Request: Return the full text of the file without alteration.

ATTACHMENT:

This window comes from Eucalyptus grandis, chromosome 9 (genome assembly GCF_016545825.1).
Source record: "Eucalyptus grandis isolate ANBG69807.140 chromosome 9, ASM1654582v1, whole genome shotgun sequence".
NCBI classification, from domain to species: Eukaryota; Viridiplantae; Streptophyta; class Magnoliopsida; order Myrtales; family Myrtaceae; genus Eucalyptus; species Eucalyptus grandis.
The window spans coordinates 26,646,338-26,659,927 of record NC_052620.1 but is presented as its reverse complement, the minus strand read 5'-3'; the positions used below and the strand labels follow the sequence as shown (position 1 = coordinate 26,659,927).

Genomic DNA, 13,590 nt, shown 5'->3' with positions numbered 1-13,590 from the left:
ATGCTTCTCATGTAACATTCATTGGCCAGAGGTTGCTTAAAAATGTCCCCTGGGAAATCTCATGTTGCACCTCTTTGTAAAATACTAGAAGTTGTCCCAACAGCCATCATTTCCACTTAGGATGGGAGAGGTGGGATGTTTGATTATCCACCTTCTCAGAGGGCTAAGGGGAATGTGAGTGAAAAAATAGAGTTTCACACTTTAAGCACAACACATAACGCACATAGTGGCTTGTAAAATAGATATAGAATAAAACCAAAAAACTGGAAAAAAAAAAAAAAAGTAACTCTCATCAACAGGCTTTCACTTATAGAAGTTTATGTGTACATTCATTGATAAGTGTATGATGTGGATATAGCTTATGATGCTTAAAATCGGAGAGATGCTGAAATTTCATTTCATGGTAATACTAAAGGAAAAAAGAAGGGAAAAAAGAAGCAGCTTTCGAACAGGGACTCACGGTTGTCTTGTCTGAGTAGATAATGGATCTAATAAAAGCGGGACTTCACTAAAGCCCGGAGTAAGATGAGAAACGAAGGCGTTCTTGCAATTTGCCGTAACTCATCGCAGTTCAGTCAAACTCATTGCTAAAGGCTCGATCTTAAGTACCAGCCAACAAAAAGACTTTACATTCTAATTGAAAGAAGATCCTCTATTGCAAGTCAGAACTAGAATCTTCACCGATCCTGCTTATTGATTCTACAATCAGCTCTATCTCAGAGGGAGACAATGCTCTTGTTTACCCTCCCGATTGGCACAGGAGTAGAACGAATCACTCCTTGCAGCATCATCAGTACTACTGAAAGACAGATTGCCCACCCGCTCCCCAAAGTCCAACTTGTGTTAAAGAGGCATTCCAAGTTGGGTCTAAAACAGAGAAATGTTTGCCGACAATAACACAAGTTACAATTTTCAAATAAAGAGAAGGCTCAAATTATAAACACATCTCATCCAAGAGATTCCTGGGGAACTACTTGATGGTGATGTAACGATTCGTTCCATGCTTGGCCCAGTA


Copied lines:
This window comes from Eucalyptus grandis, chromosome 9 (genome assembly GCF_016545825.1).
Source record: "Eucalyptus grandis isolate ANBG69807.140 chromosome 9, ASM1654582v1, whole genome shotgun sequence".
NCBI classification, from domain to species: Eukaryota; Viridiplantae; Streptophyta; class Magnoliopsida; order Myrtales; family Myrtaceae; genus Eucalyptus; species Eucalyptus grandis.
The window spans coordinates 26,646,338-26,659,927 of record NC_052620.1 but is presented as its reverse complement, the minus strand read 5'-3'; the positions used below and the strand labels follow the sequence as shown (position 1 = coordinate 26,659,927).

Genomic DNA, 13,590 nt, shown 5'->3' with positions numbered 1-13,590 from the left:
ATGCTTCTCATGTAACATTCATTGGCCAGAGGTTGCTTAAAAATGTCCCCTGGGAAATCTCATGTTGCACCTCTTTGTAAAATACTAGAAGTTGTCCCAACAGCCATCATTTCCACTTAGGATGGGAGAGGTGGGATGTTTGATTATCCACCTTCTCAGAGGGCTAAGGGGAATGTGAGTGAAAAAATAGAGTTTCACACTTTAAGCACAACACATAACGCACATAGTGGCTTGTAAAATAGATATAGAATAAAACCAAAAAACTGGAAAAAAAAAAAAAAAGTAACTCTCATCAACAGGCTTTCACTTATAGAAGTTTATGTGTACATTCATTGATAAGTGTATGATGTGGATATAGCTTATGATGCTTAAAATCGGAGAGATGCTGAAATTTCATTTCATGGTAATACTAAAGGAAAAAAGAAGGGAAAAAAGAAGCAGCTTTCGAACAGGGACTCACGGTTGTCTTGTCTGAGTAGATAATGGATCTAATAAAAGCGGGACTTCACTAAAGCCCGGAGTAAGATGAGAAACGAAGGCGTTCTTGCAATTTGCCGTAACTCATCGCAGTTCAGTCAAACTCATTGCTAAAGGCTCGATCTTAAGTACCAGCCAACAAAAAGACTTTACATTCTAATTGAAAGAAGATCCTCTATTGCAAGTCAGAACTAGAATCTTCACCGATCCTGCTTATTGATTCTACAATCAGCTCTATCTCAGAGGGAGACAATGCTCTTGTTTACCCTCCCGATTGGCACAGGAGTAGAACGAATCACTCCTTGCAGCATCATCAGTACTACTGAAAGACAGATTGCCCACCCGCTCCCCAAAGTCCAACTTGTGTTAAAGAGGCATTCCAAGTTGGGTCTAAAACAGAGAAATGTTTGCCGACAATAACACAAGTTACAATTTTCAAATAAAGAGAAGGCTCAAATTATAAACACATCTCATCCAAGAGATTCCTGGGGAACTACTTGATGGTGATGTAACGATTCGTTCCATGCTTGGCCCAGTA